Reports coming from South Korea claim that the Korean Agency of Technology and Standards (KATS) is pondering on whether to commence investigations into the Apple iPhone 6S battery issues.
As mentioned on The Korea Herald, the agency only wants to make sure that the issue is not similar with the scandal happened to Samsung’s Galaxy Note 7. There has been several issues regarding the battery problem glitch on some iPhone 6S units, though no reported explosions or catching fire incidents have happened.
KATS is a government standards organization in South Korea, falling under the Ministry of Knowledge Economy. It has the power to force a national recall, if it feels one may be necessary.
“The agency is well aware of recent iPhone issues and is taking a close look at it,” a KATS official is quoted as saying, adding: “However, this does not mean that an investigation was launched.”
According to those who have been affected by the issue, iPhone 6S units are overheating when charging and when the battery percentage clocks between 30%-40%, the phone shuts down unexpectedly.
In order to bring it back to life, users have claimed that they have to plug it back to a power source and funnily enough, the phone’s battery immediately jumps to the same percentage it was before shutting down – an indicator that there’s still enough charge. But what makes the iPhone 6S shut down when there is still enough battery juice in there to last for a good number of hours?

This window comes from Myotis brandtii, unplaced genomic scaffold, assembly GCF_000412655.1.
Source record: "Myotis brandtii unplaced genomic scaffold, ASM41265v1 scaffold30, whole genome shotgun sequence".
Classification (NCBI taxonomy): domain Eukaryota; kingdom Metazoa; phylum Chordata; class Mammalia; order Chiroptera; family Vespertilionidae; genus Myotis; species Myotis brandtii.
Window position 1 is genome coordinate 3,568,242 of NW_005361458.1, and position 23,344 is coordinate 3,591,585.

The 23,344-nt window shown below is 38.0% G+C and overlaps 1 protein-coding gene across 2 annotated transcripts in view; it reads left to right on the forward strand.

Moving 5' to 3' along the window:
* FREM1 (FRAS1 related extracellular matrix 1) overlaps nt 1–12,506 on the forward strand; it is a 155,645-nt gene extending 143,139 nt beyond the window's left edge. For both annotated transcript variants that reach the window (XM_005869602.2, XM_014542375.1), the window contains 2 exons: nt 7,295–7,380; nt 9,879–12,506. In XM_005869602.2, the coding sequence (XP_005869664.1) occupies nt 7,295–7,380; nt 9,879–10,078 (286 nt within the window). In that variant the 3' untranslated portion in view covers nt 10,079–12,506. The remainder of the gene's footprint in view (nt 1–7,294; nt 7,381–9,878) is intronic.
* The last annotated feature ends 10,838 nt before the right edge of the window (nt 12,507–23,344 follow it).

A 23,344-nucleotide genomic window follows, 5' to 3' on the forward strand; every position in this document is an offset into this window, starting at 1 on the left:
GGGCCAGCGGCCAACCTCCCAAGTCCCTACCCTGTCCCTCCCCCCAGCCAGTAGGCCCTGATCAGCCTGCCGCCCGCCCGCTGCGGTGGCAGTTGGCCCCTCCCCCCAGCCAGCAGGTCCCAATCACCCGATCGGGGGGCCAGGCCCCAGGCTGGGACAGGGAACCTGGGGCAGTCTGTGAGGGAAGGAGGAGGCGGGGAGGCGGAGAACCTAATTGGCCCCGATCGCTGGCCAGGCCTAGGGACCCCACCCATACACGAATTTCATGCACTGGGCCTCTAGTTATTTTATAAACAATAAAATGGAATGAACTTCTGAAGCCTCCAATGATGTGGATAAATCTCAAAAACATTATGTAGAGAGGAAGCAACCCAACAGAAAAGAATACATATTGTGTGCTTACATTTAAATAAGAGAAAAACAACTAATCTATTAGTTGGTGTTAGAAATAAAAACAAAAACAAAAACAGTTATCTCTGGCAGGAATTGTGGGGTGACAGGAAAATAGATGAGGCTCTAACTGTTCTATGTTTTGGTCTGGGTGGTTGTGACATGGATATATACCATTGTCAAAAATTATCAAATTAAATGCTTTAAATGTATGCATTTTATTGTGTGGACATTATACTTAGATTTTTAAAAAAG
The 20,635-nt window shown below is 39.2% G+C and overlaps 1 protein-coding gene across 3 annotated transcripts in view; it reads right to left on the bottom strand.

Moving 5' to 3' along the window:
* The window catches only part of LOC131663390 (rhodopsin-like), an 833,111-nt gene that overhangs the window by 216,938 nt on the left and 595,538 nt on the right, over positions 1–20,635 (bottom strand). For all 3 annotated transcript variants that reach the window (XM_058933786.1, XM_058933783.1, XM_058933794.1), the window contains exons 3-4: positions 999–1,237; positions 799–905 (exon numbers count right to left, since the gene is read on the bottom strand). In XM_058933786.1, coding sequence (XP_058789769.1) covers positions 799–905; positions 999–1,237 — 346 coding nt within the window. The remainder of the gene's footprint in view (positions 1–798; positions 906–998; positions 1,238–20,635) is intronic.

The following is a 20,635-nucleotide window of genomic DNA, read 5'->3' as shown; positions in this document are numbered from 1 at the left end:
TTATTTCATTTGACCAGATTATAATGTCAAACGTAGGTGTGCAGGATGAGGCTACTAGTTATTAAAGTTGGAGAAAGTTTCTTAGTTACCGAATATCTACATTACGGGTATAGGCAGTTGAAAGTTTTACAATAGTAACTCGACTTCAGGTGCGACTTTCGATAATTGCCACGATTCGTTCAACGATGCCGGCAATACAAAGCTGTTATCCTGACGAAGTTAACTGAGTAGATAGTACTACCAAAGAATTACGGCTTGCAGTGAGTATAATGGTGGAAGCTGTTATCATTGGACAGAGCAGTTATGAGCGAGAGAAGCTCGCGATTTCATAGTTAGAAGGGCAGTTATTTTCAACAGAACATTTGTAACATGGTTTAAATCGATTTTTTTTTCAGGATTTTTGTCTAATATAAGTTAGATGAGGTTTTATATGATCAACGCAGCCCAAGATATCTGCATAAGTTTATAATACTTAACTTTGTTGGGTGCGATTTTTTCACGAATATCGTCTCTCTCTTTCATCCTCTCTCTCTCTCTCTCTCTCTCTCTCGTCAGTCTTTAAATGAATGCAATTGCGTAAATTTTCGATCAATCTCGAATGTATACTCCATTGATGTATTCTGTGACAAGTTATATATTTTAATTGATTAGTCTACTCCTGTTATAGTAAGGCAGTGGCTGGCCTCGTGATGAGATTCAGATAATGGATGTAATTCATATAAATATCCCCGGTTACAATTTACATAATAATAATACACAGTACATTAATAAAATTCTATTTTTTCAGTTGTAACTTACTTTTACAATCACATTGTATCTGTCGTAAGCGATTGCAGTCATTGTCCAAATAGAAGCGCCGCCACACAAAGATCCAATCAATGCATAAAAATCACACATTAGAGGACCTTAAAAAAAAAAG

This is the second time Apple has been under fire in East Asia in as many weeks, after a Shanghai-based watchdog recently complained that Apple’s response to user reports of exploding iPhones had been slow. The report, published last week, said: “Apple should be responsible for consumers. A large amount of consumer complaints are not solved effectively.”
To address the issue for iPhone 6s users, Apple recently launched a program where they would exchange customer batteries free of charge, to address this unexpected shutdown problem.